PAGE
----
Looking back over our photos of our visit to the West MacDonnell Ranges and Central Australia I feel so lucky to have seen the rich colours and contrasts with my own eyes. We found there was limited information around accessibility in the region and we hope by providing information and photos it may encourage others with a mobility restriction, or wheelchair, to give it a go. I have a special place in my heart for this gorgeous part of our country. You really need to experience it in person, it’s hard to explain the feeling you get when there. We were surprised and delighted by how much we could manage with BJ’s wheelchair. I’ll be sharing several posts detailing the different stops which are the most accessible.
The West MacDonnell Ranges is an easy day trip from Alice Springs on a sealed road. We set out early, wanting to have plenty of time exploring at each stop. It was a workout for Hubby who lifted the wheelchair in and out of our four-wheel drive hire car. Touring days are often tiring but this day delivered good value for the effort with spectacular scenery.
Simpsons Gap (also known as Rungutjirpa) is only 18 km from Alice Springs and was the first stop of many along the Larapinta Drive. If you’ve only got a brief time in Alice Springs and want a taste of the West MacDonnell Ranges this is a quick trip from town. It’s easily combined with a visit to the Alice Springs Desert Park as they are close together.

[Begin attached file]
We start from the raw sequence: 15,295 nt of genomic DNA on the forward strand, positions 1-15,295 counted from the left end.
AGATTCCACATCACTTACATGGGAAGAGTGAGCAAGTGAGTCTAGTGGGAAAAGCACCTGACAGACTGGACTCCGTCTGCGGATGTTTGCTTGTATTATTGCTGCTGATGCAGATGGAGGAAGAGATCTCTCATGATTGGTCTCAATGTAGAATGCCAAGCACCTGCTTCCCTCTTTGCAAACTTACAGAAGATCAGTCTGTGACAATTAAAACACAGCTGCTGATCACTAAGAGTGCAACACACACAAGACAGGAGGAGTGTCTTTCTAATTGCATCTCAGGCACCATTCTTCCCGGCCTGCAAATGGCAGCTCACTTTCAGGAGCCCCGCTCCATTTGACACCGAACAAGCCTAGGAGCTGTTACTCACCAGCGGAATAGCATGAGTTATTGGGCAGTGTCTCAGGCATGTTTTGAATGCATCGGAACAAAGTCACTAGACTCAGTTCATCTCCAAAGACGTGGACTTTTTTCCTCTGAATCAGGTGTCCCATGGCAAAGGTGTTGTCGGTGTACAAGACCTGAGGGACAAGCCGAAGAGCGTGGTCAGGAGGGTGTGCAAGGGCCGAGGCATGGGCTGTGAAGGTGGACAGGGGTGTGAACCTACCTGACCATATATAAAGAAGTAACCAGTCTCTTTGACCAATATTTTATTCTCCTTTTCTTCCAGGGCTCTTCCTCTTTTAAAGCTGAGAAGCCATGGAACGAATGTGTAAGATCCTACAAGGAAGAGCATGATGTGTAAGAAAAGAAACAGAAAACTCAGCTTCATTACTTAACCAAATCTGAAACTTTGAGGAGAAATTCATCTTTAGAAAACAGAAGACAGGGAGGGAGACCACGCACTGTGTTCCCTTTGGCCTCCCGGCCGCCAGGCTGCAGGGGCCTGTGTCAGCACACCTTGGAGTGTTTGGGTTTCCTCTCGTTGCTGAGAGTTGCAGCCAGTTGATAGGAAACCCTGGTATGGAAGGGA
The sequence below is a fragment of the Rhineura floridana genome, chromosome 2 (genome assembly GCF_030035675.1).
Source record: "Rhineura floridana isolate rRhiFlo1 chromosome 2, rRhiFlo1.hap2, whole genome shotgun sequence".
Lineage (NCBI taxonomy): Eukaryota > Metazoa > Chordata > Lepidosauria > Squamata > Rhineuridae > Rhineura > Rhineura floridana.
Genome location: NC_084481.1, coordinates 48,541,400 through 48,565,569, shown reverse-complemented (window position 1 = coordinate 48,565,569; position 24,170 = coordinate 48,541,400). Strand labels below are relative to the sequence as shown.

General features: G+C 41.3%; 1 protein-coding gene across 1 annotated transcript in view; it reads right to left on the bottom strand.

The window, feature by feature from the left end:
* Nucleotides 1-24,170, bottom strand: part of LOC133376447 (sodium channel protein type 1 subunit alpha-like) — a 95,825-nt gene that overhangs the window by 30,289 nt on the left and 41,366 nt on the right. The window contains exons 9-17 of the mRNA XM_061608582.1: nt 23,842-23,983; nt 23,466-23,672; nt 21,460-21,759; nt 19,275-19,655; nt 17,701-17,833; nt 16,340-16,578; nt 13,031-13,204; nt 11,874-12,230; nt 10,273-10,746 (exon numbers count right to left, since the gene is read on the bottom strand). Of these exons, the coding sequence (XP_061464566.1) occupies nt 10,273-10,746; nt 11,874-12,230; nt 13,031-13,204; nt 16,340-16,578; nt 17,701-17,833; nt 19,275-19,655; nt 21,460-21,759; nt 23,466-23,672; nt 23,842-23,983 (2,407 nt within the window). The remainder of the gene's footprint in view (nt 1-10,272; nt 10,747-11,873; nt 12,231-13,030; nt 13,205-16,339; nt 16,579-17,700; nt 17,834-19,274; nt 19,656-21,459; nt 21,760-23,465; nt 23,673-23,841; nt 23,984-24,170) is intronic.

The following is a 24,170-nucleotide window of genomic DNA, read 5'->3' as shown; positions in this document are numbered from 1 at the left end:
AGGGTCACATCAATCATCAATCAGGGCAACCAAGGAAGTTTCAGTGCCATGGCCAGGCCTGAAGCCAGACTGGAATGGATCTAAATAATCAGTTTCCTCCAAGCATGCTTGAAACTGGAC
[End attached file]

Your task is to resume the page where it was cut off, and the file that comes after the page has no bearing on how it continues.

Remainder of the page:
The Gap is only a short walk from the carpark and although not all of the track is wheelchair accessible, enough of it is, to make it a worthwhile stop. You’ll get a good view of the gorge and be able to appreciate the towering red rock walls and sandy river bed.
The track is hard-packed graded dirt track with a few stray stones here and there but manageable with a wheelchair. BJ’s off-road tyres helped ensure BJ had a smooth ride up until we got to the stairs. Hubby bumped the wheelchair down to get BJ as close as possible to the end of the track. We were determined to get him as far along the track as possible. We made it to the end but it definitely required some four-wheel driving of the chair over the stairs and rocks.
Even though the black-footed rock-wallabies blend in with the rocky slopes on either side of the creek, we managed to spot several. They were certainly popular with the overseas tourists doing the walk.
It should be remembered this is more than a tourist attraction. Simpsons Gap is an important spiritual site to the Arrarnta Aboriginal people, where several dreaming trails and stories cross. Simpsons Gap is a gorge which has been carved out of the West MacDonnell Ranges by Roe Creek, where water flows through a small gap in the range.
Although there are several walks in the area we only did the walk to the Gap.
Erica Lindeman says
I would have imagined it would be hard for a wheelchair with normal tires to go through the path. Good thing you are prepared for that visit.
The rock formations are also fantastic!